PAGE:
And that gave me a feeling that perhaps that’s what we all must do—think out for ourselves what we could believe and how we could live by it. And so I came to the conclusion that you had to use this life to develop the very best that you could develop.
      I don’t know whether I believe in a future life. I believe that all that you go through here must have some value, therefore there must be some reason. And there must be some “going on.” How exactly that happens I’ve never been able to decide. There is a future—that I’m sure of. But how, that I don’t know. And I came to feel that it didn’t really matter very much because whatever the future held you’d have to face it when you came to it, just as whatever life holds you have to face it exactly the same way. And the important thing was that you never let down doing the best that you were able to do—it might be poor because you might not have very much within you to give, or to help other people with, or to live your life with. But as long as you did the very best that you were able to do, then that was what you were put here to do and that was what you were accomplishing by being here.
      And so I have tried to follow that out—and not to worry about the future or what was going to happen. I think I am pretty much of a fatalist. You have to accept whatever comes and the only important thing is that you meet it with courage and with the best that you have to give.
      在思考中成長
      我的信念是什么,它在我的人生中起到了什么作用——這些問題我覺得很難用言語解釋清楚。我認為自己很幸運,因為我出生在一個篤信宗教的家庭。家里人對宗教談論得并不多。每個人心中或多或少都有某些信仰,都希望通過某種方式獲得力量,而這力量就來自信奉上帝并懂得如何祈禱。
      我是在祖母身邊長大的。隨著年齡的增長,我對許多祖母視作理所當然的事產生了懷疑。我甚至拒絕讓孩子們接觸這些東西,似乎成了一個不近情理的人。直到有一次我丈夫勸我,這些東西你年少時也接觸過,對你也并無壞處。既然如此,何不讓孩子們也有了解它們的機會呢?他們長大以后會獨立思考這些問題的。
      他的話使我感到或許我們每個人都應該這樣做——獨立思考自己應該信仰什么以及如何在生活中堅守自己的的信仰。我認為人一生就應該盡全力做最好的自己——我想這就是我的信仰。
      我不知道自己是否相信未來。我相信的是我們現在經歷的一切一定有價值,因此必有某些道理,也必然預示著有些事情“將要發生”。但這些事情如何發生,我卻不能決定。一定有未來——對此我深信不疑。但它會怎樣降臨。我不知道,然而著一點,我漸漸感到并不重要。因為無論未來如何,我們到時候總得面對,正如無論生活中發生了什么,我們都必須面對一樣。真正重要的是要傾盡自己的全力。也許你能力有限、貢獻不多,無法給予他人更多的幫助,或者無法活得那么精彩,但只要你能傾盡自己的全力,你就能完成來到人世間的使命,能體現人生的價值。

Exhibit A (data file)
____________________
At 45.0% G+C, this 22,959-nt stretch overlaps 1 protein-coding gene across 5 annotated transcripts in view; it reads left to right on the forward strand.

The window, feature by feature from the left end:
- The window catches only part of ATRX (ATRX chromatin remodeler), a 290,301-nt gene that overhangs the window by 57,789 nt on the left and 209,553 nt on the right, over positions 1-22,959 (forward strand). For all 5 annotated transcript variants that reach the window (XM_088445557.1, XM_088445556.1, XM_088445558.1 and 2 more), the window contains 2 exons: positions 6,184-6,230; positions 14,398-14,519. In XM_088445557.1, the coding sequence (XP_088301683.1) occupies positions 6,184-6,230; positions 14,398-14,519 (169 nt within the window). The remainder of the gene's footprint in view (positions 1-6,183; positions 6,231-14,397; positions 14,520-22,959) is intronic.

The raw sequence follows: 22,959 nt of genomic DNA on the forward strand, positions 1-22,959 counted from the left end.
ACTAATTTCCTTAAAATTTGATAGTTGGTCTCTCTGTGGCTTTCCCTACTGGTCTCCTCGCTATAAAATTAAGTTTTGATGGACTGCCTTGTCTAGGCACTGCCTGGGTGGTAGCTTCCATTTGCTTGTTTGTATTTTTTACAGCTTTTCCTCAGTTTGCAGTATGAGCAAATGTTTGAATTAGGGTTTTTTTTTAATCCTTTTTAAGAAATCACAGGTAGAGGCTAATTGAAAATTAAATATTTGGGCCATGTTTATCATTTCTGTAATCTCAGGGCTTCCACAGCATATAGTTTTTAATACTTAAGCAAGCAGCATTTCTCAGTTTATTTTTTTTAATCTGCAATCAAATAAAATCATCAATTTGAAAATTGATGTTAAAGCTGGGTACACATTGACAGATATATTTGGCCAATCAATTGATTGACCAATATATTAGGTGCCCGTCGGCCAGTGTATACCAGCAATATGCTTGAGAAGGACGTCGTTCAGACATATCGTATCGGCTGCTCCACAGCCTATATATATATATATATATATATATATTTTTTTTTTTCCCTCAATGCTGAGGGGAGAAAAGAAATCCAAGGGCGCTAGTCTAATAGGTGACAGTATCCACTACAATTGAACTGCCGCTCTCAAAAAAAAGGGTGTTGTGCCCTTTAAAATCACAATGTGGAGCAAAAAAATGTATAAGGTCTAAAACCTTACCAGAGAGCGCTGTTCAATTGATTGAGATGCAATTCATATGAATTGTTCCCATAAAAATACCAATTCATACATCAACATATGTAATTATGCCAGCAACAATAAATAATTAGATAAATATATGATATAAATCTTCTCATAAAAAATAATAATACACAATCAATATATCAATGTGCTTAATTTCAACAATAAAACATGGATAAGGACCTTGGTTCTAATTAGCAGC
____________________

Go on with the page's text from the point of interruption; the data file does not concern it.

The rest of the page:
這就是我一直奉行的生活原則——不擔心未來的事,也不為下一刻發生的事操心。我想我算是一個相信宿命的人吧。無論發生什么,我們都得勇敢面對,關鍵是面對的時候我們要勇敢,要傾盡自己的全力。
      英語長篇勵志文章3
      A New Look from Borrowed Time
      By Ralph Richmond
      Just ten years ago, I sat across the desk from a doctor with a stethoscope. “Yes,” he said, “there is a lesion in the left, upper lobe. You have a moderately advanced case…” I listened, stunned, as he continued, “You’ll have to give up work at once and go to bed. Later on, we’ll see.” He gave no assurances.
      Feeling like a man who in mid-career has suddenly been placed under sentence of death with an indefinite reprieve, I left the doctor’s office, walked over to the park, and sat down on a bench, perhaps, as I then told myself, for the last time. I needed to think. In the next three days, I cleared up my affairs; then I went home, got into bed, and set my watch to tick off not the minutes, but the months. 2 ? years and many dashed hopes later, I left my bed and began the long climb back. It was another year before I made it.
      I speak of this experience because these years that past so slowly taught me what to value and what to believe. They said to me: Take time, before time takes you. I realize now that this world I’m living in is not my oyster to be opened but myopportunity to be grasped. Each day, to me, is a precious entity. The sun comes up and presents me with 24 brand new, wonderful hours—not to pass, but to fill.
      I’ve learned to appreciate those little, all-important things I never thought I had the time to notice before: the play of light on running water, the music of the wind in my favorite pine tree. I seem now to see and hear and feel with some of the recovered freshness of childhood. How well, for instance, I recall the touch of thespringy earth under my feet the day I first stepped upon it after the years in bed. It was almost more than I could bear. It was like regaining one’s citizenship in a world one had nearly lost.
      Frequently, I sit back and say to myself, Let me make note of this moment I’m living right now, because in it I’m well, happy, hard at work doing what I like best to do. It won’t always be like this, so while it is I’ll make the most of it—and afterwards, I remember—and be grateful. All this, I owe to that long time spent on the sidelines of life. Wiser people come to this awareness without having to acquire it the hard way. But I wasn’t wise enough. I’m wiser now, a little, and happier.
      “Look thy last on all things lovely, every hour.” With these words, Walter de la Mare sums up for me my philosophy and my belief. God made this world—in spite of what man now and then tries to do to unmake it—a dwelling place of beauty and wonder, and He filled it with more goodness than most of us suspect. And so I say to myself, Should I not pretty often take time to absorb the beauty and the wonder, to contribute a least a little to the goodness? And should I not then, in my heart, give thanks? Truly, I do. This I believe.